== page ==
By SUCHEERA PINIJPARAKARN
DESPITE the growing number of customers using digital banking, Bank of Ayudhya
By assets, Krungsri is ranked the fifth-largest Thai bank, but its current number of branches, 644, is well behind the 1,100-1,200 at each of the top four banks: Bangkok Bank, Krungthai Bank, Siam Commercial Bank and Kasikornbank.
Since becoming a member of the Bank of Tokyo Mitsubishi UFJ group, Krungsri has had a three-year plan, for 2016-2018, to join these four institutions in the top tier of Thai banking. Last year, the bank opened 20 new branches, with a further 30 planned for this year and another 20-30 for 2017.
Phonganant Thanattrai, head of Krungsri’s Distribution Group, said the country’s top four banks had all slowed the opening of new branches as their scale was now sufficient to serve their customers while some of the Kingdom’s other banks had also closed down branches due to the policy of their parent bank.
Customer traffic and branch location are both essential to considering the opening of new outlets, he said, adding that customers nowadays found it more convenient to go to a bank within a shopping mall than visit a stand-alone branch, a trend would increase in the coming years.
Online banking, meanwhile, is not a threat to Krungsri and the bank is looking at it as another channel that can support the conventional branch channel, Phonganant said.
While even more customers are moving to online banking – comprising ATM usage, Internet banking and mobile banking – transaction volumes at Krungsri branches have not fallen, he said. To support this point, he said that in the first half of the year, savings and investment transactions at Krungsri branches had exceeded the bank’s targets.
The number of deposits exceeded the growth target by 2 per cent, while mutual-fund transaction growth was 8 per cent above target, and bancassurance growth was 20 per cent higher than expected, he said.
At the end of the second quarter, deposits stood at Bt1.1 trillion, mutual funds totalled Bt170 billion-Bt180 billion, and first-year premium was Bt6 billion-Bt7 billion.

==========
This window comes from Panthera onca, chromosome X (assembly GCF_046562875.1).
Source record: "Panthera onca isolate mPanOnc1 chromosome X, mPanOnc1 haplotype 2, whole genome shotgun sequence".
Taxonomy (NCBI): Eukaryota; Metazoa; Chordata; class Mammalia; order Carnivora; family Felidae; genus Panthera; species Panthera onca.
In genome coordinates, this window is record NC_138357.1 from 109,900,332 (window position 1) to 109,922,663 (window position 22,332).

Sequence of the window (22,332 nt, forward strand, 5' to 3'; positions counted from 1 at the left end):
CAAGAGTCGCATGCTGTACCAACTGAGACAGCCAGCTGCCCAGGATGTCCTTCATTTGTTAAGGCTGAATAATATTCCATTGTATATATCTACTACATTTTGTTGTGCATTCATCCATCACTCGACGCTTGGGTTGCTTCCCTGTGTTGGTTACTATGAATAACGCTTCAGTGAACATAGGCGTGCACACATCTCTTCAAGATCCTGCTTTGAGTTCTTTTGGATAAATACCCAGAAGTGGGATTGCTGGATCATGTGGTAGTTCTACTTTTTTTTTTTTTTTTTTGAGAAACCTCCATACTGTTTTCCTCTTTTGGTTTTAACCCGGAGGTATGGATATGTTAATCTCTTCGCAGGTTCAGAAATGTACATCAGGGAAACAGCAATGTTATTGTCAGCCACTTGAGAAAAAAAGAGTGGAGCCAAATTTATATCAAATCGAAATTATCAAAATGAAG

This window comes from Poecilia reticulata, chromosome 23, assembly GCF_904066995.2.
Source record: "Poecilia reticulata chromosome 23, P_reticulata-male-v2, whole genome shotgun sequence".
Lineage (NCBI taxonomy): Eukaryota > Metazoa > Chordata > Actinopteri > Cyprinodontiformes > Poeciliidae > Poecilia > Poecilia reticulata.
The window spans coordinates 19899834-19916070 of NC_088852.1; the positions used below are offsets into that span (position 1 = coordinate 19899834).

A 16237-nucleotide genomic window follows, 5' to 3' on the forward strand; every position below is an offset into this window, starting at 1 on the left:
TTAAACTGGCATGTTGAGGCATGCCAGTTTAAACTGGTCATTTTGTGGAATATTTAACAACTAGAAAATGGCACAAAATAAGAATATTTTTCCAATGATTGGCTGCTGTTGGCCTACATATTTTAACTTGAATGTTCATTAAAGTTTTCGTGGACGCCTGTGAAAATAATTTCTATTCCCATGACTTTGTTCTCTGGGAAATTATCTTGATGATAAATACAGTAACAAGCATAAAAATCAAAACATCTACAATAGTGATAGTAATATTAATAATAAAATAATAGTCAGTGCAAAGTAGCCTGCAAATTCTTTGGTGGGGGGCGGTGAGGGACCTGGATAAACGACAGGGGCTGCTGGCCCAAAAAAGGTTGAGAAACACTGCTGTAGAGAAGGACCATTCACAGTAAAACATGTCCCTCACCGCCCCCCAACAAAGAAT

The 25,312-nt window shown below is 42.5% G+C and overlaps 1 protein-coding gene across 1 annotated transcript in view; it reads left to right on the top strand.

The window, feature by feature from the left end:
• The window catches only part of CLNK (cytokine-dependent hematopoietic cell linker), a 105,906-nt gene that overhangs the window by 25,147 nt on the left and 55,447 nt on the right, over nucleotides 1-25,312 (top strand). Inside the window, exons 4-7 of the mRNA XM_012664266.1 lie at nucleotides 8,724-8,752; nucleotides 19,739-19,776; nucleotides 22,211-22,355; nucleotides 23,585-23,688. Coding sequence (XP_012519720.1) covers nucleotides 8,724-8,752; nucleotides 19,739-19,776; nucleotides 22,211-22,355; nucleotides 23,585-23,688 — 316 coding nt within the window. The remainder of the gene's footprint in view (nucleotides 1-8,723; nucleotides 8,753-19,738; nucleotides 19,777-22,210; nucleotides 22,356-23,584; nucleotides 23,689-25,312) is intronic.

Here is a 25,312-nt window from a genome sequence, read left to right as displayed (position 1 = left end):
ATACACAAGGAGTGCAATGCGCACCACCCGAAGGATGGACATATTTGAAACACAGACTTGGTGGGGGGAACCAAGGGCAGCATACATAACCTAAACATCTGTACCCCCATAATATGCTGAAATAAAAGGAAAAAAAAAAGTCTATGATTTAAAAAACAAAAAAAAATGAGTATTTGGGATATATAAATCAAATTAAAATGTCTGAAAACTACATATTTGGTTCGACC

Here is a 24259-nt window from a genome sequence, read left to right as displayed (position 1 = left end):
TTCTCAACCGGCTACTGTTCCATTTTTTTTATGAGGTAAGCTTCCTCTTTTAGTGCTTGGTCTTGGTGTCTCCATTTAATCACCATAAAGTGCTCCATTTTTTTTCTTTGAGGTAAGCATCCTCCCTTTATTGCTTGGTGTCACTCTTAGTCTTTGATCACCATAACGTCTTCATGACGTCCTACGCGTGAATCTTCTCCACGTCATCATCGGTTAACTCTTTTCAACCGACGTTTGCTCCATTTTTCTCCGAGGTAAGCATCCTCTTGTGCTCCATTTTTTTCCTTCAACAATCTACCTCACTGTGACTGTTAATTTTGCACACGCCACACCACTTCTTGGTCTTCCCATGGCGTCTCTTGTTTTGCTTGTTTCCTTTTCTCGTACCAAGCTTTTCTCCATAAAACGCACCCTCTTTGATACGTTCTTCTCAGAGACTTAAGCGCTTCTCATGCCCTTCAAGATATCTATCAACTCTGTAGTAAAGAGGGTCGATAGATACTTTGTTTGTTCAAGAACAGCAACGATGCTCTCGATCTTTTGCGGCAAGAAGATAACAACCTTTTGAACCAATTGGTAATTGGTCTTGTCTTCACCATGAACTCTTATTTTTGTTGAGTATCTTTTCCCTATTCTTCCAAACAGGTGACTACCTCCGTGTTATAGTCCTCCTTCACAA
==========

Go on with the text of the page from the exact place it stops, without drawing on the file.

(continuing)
Krungsri’s branch-network expansion also contributed to growth coming in 30 per cent higher than expected during the first half of the year. However, as long as Thailand is still in large part a cash society, having a branch network is essential for those who want to make deposits and, in Krungsri’s view, the current types of online transaction do not mean that digital banking will reduce the role of the typical bank branch in the next three to five years, he explained.
Branches remain an essential channel, but online banking is an additional channel that can help provide a better all-round service to customers, he said.
“We should not panic about the upward trend of digital banking, but [at the same time] we will not lag behind the trend. We plan to create a pilot branch that is fully equipped with automatic tools, in order to monitor the behaviour of customers and see what they need when they come to branches. The pilot branch will be seen next year, and perhaps it will even have no staff,” the Distribution Group head said.
He also said that Krungsri branches must, however, increase their role in supporting lending to small and medium-sized enterprises, because the level of financial activity from this category of client was not much when compared with activity among retail – or individual – borrowers and those with savings and investment products.